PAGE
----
Industry hits out at ‘scapegoating’ as France amends sugar tax
As part of the Social Security budget approved last week (27 October), the French National Assembly backed proposals to introduce a sliding scale to the country’s so-called soda tax that would penalise products that contained high levels of sugar.
A flat-rate sugar tax of €7.53 per hectolitre has been in place on all products containing added sugars since 2013. The Ministry of Social Affairs and Health wants the amended tax to take account of the level of sugar contained in products in order to provide beverage manufacturers with greater impetus to reduce sugar levels through product reformulation.
Under the plans, the tax would be triggered at 1g of added-sugar per 100ml of product and will increase to around €20 per hectolitre for products containing more than 11g of added sugar per 100ml.
Defending the move, Minister of Solidarity and Health Agnès Buzyn said in an interview with CNews that sugar “kills a lot”.
According to the OECD, obesity levels in France have been “steadily increasing”. About one in 10 people are obese in France and almost 40% are overweight. OECD projections indicate that overweight rates will increase by a further 10% within ten years.
‘Highly damaging’ comments
The sugar sector reacted angrily to Minister Buzyn’s statement, with sugar beet body CEDUS Le Sucre describing the comments as “highly damaging” and “not acceptable”.
CEDUS conceded that the “excess” consumption of sugar was a contributory factor to France’s obesity epidemic but added that it is “too easy” to use sugar as a “scapegoat”.
“Regarding the complex issue of the links between food and health, the industry does not want to believe that it is anything other than a simplistic shortcut by which a part (sugar) becomes the whole,” CEDUS insisted.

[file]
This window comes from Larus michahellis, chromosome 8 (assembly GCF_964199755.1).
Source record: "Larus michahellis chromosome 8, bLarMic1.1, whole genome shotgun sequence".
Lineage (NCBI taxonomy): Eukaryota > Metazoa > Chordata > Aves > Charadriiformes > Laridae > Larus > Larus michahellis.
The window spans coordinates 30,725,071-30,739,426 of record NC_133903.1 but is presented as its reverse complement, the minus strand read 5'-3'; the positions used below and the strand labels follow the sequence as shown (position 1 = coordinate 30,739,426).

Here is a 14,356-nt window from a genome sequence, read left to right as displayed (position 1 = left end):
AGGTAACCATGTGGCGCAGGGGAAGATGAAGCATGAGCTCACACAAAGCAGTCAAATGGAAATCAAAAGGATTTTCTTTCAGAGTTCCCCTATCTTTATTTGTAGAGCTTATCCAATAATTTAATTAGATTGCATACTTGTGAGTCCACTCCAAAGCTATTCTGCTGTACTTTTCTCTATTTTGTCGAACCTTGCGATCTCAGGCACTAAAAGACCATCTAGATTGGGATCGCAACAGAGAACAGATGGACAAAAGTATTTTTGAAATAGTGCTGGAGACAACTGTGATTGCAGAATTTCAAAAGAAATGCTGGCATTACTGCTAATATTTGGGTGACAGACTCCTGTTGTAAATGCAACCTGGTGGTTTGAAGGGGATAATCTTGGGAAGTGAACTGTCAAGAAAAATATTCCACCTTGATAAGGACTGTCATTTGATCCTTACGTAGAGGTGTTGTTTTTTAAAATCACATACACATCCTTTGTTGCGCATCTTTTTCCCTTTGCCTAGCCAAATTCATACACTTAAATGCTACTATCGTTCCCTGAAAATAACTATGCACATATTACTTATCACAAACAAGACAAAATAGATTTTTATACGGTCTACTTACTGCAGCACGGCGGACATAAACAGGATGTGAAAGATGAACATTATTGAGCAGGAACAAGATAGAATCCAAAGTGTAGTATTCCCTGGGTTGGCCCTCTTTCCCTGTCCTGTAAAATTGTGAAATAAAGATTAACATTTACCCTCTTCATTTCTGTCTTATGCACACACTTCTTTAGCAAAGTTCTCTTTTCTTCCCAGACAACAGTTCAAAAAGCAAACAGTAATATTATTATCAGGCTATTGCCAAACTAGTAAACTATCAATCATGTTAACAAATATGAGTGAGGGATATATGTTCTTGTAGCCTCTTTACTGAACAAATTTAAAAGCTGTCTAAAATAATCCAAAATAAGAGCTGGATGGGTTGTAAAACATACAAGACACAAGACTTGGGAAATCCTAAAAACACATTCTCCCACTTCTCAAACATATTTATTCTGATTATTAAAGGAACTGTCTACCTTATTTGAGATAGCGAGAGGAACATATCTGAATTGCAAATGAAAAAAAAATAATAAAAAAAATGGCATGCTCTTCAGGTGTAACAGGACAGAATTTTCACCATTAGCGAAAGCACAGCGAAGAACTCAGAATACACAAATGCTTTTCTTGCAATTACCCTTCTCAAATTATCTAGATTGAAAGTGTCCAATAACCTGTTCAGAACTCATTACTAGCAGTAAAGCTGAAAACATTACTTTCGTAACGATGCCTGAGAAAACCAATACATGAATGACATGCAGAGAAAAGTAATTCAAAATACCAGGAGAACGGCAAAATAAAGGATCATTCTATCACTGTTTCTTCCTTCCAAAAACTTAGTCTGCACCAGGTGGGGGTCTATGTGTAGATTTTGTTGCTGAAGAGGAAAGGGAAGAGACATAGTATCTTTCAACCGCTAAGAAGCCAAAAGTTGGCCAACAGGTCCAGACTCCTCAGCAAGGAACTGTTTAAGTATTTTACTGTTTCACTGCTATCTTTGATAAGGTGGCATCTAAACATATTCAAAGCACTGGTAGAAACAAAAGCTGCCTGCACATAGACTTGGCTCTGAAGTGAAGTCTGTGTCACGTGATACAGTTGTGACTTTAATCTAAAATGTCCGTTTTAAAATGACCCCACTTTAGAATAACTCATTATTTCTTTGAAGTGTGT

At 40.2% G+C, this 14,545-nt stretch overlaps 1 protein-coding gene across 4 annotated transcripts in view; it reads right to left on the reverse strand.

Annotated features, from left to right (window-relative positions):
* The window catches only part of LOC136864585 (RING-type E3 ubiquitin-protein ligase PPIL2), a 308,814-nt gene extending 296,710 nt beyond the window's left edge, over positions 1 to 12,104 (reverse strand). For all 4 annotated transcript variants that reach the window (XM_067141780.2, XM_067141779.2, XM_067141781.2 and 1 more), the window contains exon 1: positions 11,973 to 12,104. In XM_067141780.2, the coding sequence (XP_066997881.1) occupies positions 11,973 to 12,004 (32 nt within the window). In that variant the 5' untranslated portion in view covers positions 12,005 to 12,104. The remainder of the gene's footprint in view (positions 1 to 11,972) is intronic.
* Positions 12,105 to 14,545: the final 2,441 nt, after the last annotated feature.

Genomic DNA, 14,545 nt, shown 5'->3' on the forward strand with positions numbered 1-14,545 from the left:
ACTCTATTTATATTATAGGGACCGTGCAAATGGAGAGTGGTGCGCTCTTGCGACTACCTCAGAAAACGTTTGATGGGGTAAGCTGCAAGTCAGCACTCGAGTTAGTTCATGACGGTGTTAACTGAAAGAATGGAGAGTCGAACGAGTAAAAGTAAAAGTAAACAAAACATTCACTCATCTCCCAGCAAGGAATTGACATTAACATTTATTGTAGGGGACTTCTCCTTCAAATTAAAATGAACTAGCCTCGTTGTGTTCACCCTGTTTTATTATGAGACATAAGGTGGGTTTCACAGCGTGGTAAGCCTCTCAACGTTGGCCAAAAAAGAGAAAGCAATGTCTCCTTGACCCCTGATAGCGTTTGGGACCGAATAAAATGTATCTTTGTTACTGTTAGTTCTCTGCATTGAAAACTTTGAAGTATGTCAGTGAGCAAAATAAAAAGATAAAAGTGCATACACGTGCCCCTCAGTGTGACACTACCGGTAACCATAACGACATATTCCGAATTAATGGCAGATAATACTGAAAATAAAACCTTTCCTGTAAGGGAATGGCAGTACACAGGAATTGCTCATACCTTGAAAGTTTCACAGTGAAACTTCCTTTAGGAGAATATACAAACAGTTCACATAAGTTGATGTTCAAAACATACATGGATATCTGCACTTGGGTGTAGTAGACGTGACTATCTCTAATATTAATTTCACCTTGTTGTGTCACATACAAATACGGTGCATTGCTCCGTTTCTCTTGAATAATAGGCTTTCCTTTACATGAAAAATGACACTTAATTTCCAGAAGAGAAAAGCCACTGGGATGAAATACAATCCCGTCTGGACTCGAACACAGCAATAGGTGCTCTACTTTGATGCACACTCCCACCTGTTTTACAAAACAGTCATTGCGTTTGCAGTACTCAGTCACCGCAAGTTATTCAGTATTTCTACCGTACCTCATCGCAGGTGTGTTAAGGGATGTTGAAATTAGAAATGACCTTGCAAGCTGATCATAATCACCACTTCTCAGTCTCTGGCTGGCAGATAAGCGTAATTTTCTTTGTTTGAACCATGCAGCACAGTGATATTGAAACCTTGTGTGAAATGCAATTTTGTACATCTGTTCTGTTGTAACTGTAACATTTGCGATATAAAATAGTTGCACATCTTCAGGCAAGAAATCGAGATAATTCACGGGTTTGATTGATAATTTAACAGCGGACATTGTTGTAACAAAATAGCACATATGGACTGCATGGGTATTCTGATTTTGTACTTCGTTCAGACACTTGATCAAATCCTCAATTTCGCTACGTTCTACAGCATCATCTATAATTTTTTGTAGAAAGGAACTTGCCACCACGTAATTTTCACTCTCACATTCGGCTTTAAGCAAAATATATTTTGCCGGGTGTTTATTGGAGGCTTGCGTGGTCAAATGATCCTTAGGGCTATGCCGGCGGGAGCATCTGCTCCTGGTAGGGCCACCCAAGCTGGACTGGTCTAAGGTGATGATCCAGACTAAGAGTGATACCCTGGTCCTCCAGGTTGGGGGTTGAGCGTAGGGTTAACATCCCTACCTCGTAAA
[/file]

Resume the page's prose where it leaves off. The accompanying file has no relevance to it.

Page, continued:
The industry body stressed that sugar “legitimately” contributes to a pleasurable diet and insisted that only a proportion of the French population consumes more sugar than is recommended. French Agency for Food, Environmental and Occupational Health & Safety (ANSES) recommends people should not exceed a daily sugar intake of 100g. CEDUS suggested that average French consumption stands below this level, at 80g a day. The group argued that only 20% of French adults and 30% of French children exceed the target intake and suggested that “prevention” and “dietary advice” should be used to tackle the issue in at-risk groups.
“We support actions to focus on the prevention of obesity and diabetes through educational approaches,” CEDUS said. “We are aware of public health issues related to food and will support measures to optimise sugar levels when it brings a nutritional benefit.”
Sugar tax as tool to fight obesity
Despite pushback from the industry, taxes on high-sugar products are increasingly viewed as a means to fight rising obesity levels by European governments.
Both the UK and Ireland plan to introduce a levy on high sugar products in 2018, with the aim to reduce consumption. Finland, Portugal, Spain and Estonia all operate similar tariffs.
Meanwhile, last year the World Health Organization argued that the introduction of sugar taxes could result in “proportional reductions in consumption” – particularly if they raise the retail price by 20% or more.